The top and bottom plates can be constructed preferably of stainless steel; however, many other materials may be utilized, such as plastics, aluminum, and hastoloy, for example. The plates may be fused together by a variety of methods including vacuum brazing process, bonding with adhesives, or mechanically by inserting a thin gasket material with the plates and gaskets forming a sandwich held in place with threaded fasteners.
In general, while for many applications it could be preferable from a cost standpoint to construct a fused board with integrated internal fluid passages as previously described having the top plate's top surface serve as a component docking surface, and the top plate's inner, bottom surface grooved to form passageways, there may be cases where it may be best to form grooves in a upper surface of the bottom plate, which would in effect form an inner surface (with grooves forming fluid conduits) when bonded with the top plate.
A bottom plate 43 is provided to enclose the open grooves 41 (for fluid conduits) formed in the lower surface 40″ of the middle plate 40, which grooves are sealed via the inner surface 43′ of the bottom plate 43. Also, it is noted that the access apertures 42 could also be formed to provide fluid access from grooves 17 or 41 to the outer surface 43″ of bottom plate, or to form a jumper to provide a conduit from the outer surface of the top plate to the outer surface of the bottom plate, for the mounting of modular conditioning components thereupon. This multi-plate stacked configuration (which is fused in the manner earlier described) provides, in effect, a three dimensional fluid array, or the use of jumpers from one conduit to another not possible with just two plates (without an external component).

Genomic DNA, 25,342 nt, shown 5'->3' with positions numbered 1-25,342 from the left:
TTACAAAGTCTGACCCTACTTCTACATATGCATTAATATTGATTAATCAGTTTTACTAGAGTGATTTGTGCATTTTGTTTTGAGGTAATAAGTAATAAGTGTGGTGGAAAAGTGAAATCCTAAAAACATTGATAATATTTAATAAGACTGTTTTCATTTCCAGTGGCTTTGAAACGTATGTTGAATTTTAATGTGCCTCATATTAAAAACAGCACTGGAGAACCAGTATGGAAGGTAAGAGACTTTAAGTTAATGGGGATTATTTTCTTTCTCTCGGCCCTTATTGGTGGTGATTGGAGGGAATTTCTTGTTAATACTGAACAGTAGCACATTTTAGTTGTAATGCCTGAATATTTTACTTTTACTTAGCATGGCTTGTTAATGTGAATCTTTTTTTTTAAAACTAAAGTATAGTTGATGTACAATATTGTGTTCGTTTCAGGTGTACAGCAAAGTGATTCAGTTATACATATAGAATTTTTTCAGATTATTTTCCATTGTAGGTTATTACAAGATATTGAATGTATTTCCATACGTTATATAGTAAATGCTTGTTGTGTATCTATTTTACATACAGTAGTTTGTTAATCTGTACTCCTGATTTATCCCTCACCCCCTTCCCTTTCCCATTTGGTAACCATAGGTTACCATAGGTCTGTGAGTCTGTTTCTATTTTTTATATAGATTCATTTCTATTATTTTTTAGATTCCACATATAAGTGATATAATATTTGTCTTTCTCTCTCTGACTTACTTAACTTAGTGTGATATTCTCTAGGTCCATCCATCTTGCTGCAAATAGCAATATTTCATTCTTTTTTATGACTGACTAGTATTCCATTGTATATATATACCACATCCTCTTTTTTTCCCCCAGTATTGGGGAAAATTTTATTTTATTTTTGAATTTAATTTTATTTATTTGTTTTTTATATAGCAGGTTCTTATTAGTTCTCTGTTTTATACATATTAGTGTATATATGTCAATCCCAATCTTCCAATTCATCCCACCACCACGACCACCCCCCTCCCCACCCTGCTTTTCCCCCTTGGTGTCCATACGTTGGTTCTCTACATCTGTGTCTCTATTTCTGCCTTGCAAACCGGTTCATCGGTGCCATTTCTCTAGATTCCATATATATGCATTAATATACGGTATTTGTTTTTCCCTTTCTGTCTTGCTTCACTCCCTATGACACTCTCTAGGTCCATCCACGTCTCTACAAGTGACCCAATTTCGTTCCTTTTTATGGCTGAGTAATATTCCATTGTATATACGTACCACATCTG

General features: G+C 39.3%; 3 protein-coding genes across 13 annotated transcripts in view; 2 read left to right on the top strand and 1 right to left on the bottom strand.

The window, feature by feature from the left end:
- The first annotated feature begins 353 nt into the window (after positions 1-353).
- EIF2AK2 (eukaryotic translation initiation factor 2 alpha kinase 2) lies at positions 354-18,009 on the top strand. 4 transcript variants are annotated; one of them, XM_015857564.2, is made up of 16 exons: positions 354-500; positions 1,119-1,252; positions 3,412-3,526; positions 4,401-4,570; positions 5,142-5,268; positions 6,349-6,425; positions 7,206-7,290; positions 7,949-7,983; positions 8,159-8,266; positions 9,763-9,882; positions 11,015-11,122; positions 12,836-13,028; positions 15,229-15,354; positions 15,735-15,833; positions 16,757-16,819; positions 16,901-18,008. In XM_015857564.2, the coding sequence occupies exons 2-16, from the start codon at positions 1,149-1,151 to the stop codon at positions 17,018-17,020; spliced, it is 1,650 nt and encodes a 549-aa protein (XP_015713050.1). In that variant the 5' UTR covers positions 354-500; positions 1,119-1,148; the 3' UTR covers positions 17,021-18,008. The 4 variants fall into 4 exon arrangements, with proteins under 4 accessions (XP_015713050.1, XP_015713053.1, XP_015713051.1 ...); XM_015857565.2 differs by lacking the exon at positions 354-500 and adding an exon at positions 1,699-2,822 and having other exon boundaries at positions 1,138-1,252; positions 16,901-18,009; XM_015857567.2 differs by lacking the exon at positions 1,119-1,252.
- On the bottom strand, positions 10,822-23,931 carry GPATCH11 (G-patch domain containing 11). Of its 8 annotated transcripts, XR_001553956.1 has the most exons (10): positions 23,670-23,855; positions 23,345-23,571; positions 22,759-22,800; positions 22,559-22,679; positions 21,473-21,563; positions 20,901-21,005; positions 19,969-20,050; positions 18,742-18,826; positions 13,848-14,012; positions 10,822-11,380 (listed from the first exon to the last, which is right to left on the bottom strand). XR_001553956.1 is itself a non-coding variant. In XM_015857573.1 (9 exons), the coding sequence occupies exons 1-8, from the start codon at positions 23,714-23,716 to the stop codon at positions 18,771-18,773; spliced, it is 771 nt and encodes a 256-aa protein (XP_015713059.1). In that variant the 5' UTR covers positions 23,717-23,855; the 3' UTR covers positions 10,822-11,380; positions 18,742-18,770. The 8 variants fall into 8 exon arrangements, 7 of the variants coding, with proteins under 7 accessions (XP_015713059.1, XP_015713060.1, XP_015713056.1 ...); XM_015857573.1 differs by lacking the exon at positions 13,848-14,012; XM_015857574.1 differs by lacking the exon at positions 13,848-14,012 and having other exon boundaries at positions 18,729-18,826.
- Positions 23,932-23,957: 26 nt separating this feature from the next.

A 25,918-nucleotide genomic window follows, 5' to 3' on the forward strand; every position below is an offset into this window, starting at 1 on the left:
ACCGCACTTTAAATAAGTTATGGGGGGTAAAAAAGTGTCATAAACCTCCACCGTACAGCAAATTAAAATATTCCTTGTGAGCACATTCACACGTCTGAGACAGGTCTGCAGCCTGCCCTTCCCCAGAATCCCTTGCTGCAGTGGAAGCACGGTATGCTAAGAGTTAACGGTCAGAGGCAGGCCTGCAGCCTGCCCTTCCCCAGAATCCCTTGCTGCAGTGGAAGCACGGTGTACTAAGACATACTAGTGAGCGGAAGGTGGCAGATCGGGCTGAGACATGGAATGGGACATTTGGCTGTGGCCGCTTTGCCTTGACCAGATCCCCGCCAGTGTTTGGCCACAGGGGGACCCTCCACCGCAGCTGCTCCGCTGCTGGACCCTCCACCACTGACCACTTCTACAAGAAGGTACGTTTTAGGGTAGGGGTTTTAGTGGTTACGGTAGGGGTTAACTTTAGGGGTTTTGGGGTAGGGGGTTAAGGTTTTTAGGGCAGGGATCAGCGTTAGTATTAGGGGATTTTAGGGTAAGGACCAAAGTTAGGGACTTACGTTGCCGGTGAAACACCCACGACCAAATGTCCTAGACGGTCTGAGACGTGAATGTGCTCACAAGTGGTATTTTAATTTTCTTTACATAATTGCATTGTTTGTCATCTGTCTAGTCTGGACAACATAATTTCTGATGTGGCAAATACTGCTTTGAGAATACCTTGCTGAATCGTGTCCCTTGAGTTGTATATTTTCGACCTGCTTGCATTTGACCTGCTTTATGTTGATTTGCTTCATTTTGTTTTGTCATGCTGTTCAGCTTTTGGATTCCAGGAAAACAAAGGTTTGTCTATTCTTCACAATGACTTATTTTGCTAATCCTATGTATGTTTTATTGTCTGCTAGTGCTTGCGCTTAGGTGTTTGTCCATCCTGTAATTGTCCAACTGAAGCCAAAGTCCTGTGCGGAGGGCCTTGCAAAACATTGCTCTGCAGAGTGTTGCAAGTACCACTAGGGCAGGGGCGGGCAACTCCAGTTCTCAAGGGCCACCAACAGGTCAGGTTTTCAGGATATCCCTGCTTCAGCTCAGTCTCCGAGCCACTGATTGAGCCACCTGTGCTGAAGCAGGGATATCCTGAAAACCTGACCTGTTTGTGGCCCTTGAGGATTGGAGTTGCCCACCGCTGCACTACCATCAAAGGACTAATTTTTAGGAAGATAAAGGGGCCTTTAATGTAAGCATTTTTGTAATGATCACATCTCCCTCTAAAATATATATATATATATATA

An additional feature which may be provided is a system for fluid passages to surround areas where fluid leaks may potentially occur, such as connection points between a sample conditioning component and the surface of the fused base board in a manner that, should a fluid leak occur, it will be captured and routed to a suitable location.
As shown, a capture groove 44 is formed to surround, in spaced fashion, an access aperture 47 to be contained. A drain port 45 is formed through the plate to engage the capture groove and drain fluids therefrom. The drain port could pass through the plates forming the base to the opposing outer surface for collection, draining, or sensing, or could communicate with a secondary groove 46 or passage.